Starting or Strengthening a Drug Bulletin - A Practical Manual
(2005; 165 pages) View the PDF document
Table of Contents
View the documentPreface
View the documentHow the manual was produced
View the documentAbout ISDB
View the documentExecutive summary
Open this folder and view contents1. Introduction
Open this folder and view contents2. Rational use of medicines
Open this folder and view contents3. What are drug bulletins?
Open this folder and view contents4. Defining aims, target and type of bulletin
Open this folder and view contents5. Planning resources
Open this folder and view contents6. Planning bulletin production: schedules and timing
Open this folder and view contents7. The editorial process
Open this folder and view contents8. Reviewing a new drug: is it a therapeutic advance?
Close this folderAnnexe to Chapter 8: Evaluating harm
View the document8.An-1 Talk about harm, not risk
View the document8.An-2 Assessment of causation of a harmful effect
Close this folder8.An-3 Assessing coherence with preclinical data
View the document8.An-3.1 General principles
View the document8.An-3.2 Chemical structure of new drugs
View the document8.An-3.3 Considering the profile of adverse effects
View the document8.An-3.4 Ratio of toxic and efficacy level in the same animal
View the document8.An-3.5 Extrapolation of animal toxicity (safety) level to humans
View the document8.An-4 References
Open this folder and view contents9. Design and production
Open this folder and view contents10. Dissemination
Open this folder and view contents11. Organizational and legal issues
Open this folder and view contents12. Evaluating quality and usefulness
Open this folder and view contents13. Partnership and collaboration
Open this folder and view contents14. Keeping records and creating a memory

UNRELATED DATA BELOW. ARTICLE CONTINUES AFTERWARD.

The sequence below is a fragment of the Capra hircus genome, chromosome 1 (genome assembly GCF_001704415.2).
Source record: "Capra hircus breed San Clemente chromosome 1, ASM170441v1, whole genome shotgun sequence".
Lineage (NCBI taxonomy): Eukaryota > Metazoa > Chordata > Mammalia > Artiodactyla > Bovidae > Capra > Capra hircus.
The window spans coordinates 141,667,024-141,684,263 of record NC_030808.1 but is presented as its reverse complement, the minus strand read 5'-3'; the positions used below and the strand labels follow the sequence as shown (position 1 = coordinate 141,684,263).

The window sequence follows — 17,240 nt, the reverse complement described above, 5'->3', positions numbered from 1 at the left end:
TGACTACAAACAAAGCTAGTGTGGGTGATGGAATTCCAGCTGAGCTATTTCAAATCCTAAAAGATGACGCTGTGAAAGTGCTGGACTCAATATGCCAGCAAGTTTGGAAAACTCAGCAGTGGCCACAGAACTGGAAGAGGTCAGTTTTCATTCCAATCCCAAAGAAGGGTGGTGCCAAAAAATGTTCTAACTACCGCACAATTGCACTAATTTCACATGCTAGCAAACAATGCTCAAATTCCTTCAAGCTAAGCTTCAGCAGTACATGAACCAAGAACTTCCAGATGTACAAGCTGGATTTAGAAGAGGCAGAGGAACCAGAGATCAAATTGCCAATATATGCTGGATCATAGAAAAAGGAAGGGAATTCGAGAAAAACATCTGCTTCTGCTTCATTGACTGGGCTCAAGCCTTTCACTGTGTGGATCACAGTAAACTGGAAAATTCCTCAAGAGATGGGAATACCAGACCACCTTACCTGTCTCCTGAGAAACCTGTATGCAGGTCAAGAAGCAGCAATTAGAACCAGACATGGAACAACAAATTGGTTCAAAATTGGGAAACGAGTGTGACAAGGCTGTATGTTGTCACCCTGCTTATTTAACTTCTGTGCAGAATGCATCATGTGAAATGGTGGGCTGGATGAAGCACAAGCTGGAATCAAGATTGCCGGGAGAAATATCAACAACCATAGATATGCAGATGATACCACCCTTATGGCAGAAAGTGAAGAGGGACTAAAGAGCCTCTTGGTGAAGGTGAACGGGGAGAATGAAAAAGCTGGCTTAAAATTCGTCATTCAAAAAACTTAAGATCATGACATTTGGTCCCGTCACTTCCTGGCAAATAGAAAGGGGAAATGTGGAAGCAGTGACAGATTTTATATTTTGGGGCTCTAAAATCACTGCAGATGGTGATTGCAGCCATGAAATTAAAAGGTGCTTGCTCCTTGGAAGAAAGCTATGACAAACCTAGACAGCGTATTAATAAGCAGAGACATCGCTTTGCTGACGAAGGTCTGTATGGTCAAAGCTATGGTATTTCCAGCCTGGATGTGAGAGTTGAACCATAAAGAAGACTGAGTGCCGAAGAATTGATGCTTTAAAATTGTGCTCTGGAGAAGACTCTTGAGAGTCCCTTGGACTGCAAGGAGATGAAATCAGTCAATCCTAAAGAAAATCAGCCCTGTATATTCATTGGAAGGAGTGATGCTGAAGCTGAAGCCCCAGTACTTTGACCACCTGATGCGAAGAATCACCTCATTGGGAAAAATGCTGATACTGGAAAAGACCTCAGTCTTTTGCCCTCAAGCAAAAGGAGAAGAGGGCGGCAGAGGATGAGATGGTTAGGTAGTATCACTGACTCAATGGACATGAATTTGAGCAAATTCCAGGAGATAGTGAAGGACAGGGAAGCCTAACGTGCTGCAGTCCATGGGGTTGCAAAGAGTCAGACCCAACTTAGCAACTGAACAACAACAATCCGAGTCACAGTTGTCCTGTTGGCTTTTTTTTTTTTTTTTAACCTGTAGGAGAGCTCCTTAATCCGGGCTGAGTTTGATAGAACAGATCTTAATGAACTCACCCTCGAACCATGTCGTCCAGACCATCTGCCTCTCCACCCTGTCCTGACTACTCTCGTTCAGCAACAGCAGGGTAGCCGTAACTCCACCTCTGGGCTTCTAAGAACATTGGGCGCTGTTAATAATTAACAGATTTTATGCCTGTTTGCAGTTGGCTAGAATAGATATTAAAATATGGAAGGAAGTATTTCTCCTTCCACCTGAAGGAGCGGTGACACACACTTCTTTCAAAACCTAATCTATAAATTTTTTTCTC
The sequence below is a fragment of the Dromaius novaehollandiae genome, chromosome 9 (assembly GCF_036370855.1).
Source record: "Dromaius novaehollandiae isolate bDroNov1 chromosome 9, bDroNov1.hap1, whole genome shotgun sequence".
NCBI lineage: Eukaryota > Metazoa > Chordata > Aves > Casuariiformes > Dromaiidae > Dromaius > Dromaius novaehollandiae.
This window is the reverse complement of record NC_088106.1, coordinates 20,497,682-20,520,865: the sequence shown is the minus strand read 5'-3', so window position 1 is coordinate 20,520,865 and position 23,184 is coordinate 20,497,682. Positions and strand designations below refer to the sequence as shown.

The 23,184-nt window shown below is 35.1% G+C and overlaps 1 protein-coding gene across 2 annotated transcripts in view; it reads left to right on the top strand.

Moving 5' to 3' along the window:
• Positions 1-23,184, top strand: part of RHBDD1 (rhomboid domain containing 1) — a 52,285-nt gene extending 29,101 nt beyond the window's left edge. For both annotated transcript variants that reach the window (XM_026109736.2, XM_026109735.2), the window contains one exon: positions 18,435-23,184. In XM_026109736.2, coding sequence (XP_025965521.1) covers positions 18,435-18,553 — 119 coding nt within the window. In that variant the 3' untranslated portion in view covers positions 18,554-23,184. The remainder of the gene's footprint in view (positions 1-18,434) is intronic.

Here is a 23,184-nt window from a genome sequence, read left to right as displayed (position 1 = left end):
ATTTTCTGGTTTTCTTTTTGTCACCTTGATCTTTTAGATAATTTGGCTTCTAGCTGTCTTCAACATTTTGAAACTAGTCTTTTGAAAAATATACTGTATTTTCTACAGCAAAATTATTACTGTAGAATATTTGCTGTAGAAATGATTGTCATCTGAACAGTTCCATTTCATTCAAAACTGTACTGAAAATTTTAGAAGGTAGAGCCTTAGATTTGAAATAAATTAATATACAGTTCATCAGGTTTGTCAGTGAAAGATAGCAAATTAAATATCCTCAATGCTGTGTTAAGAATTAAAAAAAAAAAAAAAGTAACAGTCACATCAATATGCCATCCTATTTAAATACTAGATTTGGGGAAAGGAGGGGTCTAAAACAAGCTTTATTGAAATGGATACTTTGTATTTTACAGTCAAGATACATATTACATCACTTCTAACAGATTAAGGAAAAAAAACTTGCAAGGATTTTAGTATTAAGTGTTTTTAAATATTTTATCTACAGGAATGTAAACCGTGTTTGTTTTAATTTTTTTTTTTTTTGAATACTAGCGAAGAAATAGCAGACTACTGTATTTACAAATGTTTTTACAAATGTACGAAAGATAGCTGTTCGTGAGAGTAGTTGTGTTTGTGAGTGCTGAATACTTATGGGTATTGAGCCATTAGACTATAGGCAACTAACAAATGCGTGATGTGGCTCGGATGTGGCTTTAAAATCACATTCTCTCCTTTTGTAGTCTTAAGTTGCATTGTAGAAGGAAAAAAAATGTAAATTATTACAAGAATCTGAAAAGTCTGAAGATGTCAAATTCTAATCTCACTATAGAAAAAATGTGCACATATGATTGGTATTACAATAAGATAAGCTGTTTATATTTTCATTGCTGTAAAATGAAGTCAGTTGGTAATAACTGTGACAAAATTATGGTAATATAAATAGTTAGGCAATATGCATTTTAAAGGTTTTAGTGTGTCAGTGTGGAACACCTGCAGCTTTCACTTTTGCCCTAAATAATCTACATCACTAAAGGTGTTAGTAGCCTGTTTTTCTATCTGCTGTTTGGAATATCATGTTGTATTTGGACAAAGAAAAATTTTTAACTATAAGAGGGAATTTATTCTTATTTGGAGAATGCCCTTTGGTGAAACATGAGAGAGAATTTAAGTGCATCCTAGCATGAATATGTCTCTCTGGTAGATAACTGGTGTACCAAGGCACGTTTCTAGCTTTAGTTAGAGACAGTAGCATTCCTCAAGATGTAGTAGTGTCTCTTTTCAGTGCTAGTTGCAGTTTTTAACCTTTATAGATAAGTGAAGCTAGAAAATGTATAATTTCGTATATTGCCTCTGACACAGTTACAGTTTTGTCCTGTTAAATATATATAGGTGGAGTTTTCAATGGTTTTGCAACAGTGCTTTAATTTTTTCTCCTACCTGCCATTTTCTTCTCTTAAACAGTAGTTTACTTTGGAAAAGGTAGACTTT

Open this folder and view contentsAppendix: Electronic sources of information
 

8.An-3.2 Chemical structure of new drugs

It may be helpful to look at the chemistry of a new drug. Comparing the chemical structure of a new drug with existing drugs may help give an impression of what kind of effects may evolve. This comparison should not be limited to drugs which are marketed for the same indication. (See Box 8.12 for examples).

Box 8.12 Examples of how a drug’s chemical structure can explain its effects

Example 1. In 1990/91 torsade de pointes was reported in connection with the urinary incontinence drug terodiline.

The German bulletin arznei-telegramm realised that terodiline was chemically very close to the antiarrhythmic drug prenylamine which had been withdrawn from the market 10 years earlier because of fatal arrhythmias. After publication of the similarity in the drug structures and the suspicion of parallel adverse effects (arznei-telegramm 1991; no 8: 65) the company withdrew terodiline from the market immediately (arznei-telegramm 1991; no.9: 79). The manufacturer had not been aware of the chemical affinity of the two drugs before this.

Example 2. Atomoxetine is now approved for attention deficit hyperactivity disorder. It had previously been in clinical tests under the International Nonproprietary Name tomoxetine as an antidepressant drug. Atomoxetine has a lot of similarities in chemical structure with serotonin re-uptake inhibitors, like fluoxetine. This may help in understanding and assessing some of the adverse drug reactions, such as aggressive behaviour, which is seen with both drugs [arznei-telegramm 2005; 36: 33-4.].

Contributed by Wolfgang Becker-Brueser, arznei-telegramm, Germany
[http://www.arznei-telegramm.de].

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